A Northern Michigan University student spent his summer teaching English at an accredited Mongolian military university. Through the Cadet Coalition Warfighter Program (CCWP), senior political science major and NMU ROTC member Hunter Wernholm had the opportunity to teach English classes to military officers at National Defense University in Ulaanbaatar.
“Teaching English to the Mongolians was very fun,” said Wernholm. “They actually know a good amount and loved to ask us questions about American government and our way of life. It is amazing how much they knew because I was immersed in their culture for about a month and picked up very little. The languages are just so different.”
In addition to teaching English classes, Wernholm had the opportunity of being part of Khaan Quest, an annual Mongolian military exercise held for a week in the summertime.
“Over 30 UN nations were there working on specific skills, such as riot control, setting up mobile checkpoints and being involved in an operation control center,” said Wernholm. “It was amazing to see how high ranking officials communicate across vast language barriers.”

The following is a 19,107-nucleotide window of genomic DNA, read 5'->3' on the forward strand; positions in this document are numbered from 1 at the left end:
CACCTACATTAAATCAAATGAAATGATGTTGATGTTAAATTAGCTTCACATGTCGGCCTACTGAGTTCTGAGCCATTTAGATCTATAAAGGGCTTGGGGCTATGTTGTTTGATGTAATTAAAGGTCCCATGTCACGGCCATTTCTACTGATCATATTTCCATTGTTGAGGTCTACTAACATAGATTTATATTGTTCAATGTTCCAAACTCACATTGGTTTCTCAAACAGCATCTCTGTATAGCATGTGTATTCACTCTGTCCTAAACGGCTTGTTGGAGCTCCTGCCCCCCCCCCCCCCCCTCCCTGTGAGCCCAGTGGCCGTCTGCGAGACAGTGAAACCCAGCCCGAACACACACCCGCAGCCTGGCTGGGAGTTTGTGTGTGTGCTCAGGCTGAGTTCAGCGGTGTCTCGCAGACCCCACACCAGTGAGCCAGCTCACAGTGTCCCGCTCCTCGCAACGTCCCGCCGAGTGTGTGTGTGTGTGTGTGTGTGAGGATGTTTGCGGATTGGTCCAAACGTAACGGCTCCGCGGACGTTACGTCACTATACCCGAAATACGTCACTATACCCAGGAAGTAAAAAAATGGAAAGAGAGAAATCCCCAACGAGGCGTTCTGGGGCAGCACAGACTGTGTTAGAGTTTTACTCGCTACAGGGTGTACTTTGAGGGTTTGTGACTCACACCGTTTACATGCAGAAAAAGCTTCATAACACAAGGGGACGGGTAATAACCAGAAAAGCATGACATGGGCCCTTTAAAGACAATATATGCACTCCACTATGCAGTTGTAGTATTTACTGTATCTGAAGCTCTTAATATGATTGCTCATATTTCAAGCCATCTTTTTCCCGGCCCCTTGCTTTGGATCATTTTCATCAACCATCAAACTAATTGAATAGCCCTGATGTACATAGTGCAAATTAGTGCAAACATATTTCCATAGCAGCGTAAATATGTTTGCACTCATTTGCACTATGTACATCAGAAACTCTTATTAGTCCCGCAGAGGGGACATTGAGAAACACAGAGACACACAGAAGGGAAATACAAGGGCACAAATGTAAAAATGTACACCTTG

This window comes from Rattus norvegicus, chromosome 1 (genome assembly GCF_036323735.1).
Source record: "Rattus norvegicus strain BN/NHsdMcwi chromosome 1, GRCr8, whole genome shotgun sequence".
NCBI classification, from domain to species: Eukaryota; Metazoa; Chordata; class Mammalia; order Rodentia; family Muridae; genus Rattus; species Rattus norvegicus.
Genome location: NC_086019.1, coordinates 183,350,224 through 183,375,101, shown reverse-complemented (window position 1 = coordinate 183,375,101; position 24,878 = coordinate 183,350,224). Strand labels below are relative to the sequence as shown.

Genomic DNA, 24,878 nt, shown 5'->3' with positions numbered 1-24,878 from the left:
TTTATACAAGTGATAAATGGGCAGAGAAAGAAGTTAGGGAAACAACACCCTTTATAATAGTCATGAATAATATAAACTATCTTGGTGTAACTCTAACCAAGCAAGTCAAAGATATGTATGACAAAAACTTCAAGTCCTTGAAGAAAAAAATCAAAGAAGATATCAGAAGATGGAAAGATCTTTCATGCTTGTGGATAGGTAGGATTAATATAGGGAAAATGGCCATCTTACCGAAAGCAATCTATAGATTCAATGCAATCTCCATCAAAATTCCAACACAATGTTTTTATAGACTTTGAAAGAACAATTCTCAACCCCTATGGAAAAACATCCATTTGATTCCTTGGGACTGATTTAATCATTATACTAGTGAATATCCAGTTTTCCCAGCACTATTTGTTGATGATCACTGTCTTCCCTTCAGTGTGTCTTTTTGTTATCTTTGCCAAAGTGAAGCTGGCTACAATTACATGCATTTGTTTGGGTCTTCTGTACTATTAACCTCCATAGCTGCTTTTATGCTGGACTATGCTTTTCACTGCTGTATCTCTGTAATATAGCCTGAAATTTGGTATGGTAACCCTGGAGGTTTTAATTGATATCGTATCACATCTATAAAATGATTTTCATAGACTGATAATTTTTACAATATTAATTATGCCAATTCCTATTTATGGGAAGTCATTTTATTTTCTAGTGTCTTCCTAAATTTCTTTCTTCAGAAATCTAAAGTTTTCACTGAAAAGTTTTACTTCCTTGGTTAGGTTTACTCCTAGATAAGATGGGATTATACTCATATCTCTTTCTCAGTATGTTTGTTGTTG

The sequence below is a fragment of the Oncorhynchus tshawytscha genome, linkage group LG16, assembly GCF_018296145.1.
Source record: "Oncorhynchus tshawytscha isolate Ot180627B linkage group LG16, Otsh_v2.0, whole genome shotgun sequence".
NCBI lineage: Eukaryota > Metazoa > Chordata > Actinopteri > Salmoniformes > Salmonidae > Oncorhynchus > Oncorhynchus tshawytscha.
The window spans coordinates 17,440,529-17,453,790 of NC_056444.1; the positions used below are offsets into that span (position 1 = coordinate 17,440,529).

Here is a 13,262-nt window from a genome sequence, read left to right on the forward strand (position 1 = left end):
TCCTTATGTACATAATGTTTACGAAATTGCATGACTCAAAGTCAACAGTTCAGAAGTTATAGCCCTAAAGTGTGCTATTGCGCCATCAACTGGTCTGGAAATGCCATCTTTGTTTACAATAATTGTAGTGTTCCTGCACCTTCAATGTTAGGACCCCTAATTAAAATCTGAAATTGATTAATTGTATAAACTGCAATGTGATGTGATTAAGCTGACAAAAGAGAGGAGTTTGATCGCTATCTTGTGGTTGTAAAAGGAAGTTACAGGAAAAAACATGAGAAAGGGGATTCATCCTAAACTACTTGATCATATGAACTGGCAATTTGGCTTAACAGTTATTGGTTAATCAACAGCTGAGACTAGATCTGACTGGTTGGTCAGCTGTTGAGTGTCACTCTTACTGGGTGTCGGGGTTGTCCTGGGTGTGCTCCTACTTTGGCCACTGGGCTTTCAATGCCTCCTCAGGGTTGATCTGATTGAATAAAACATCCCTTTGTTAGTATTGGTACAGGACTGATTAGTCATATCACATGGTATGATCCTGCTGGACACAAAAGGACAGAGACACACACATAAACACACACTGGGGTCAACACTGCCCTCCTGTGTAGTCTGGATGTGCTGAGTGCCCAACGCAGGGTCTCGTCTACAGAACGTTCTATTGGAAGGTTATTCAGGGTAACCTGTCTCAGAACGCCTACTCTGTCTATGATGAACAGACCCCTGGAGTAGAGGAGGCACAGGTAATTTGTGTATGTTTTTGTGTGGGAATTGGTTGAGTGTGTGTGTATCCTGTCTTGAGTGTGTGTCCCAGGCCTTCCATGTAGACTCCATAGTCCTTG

Wernholm also worked with a non-governmental organization called the Veloo Foundation and assisted in building a volleyball court at a summer camp for underprivileged children.
During his time in the country, Wernholm observed the similarities and differences between Mongolia and the United States.
“The younger generation is becoming very Westernized and likes a lot of American things, from sports to music, but the older generations are still very traditional,” said Wernholm. “From what I observed, the middle class is almost non-existent, which is very different from the United States. All in all, I would say that Mongolia is clearly on the opposite side of the world from the United States, but is turning more and more Western.”
Wernholm decided to join the NMU ROTC program out a need to serve the United States in he feels is the best way possible.
“To me, service is something I strive to do everyday and in my opinion the Army values which are loyalty, duty, respect, selfless service, honor, integrity, and personal courage are all imperative to serving something more important than yourself,” said Wernholm. “I love what the Army stands for.”
NMU's Wildcat Batallion of U.S. Army ROTC was established in 1969. It continues to offer scholarships and financial assistance for the education and training of highly qualified and motivated young men and women who desire to be commissioned as officers after graduation.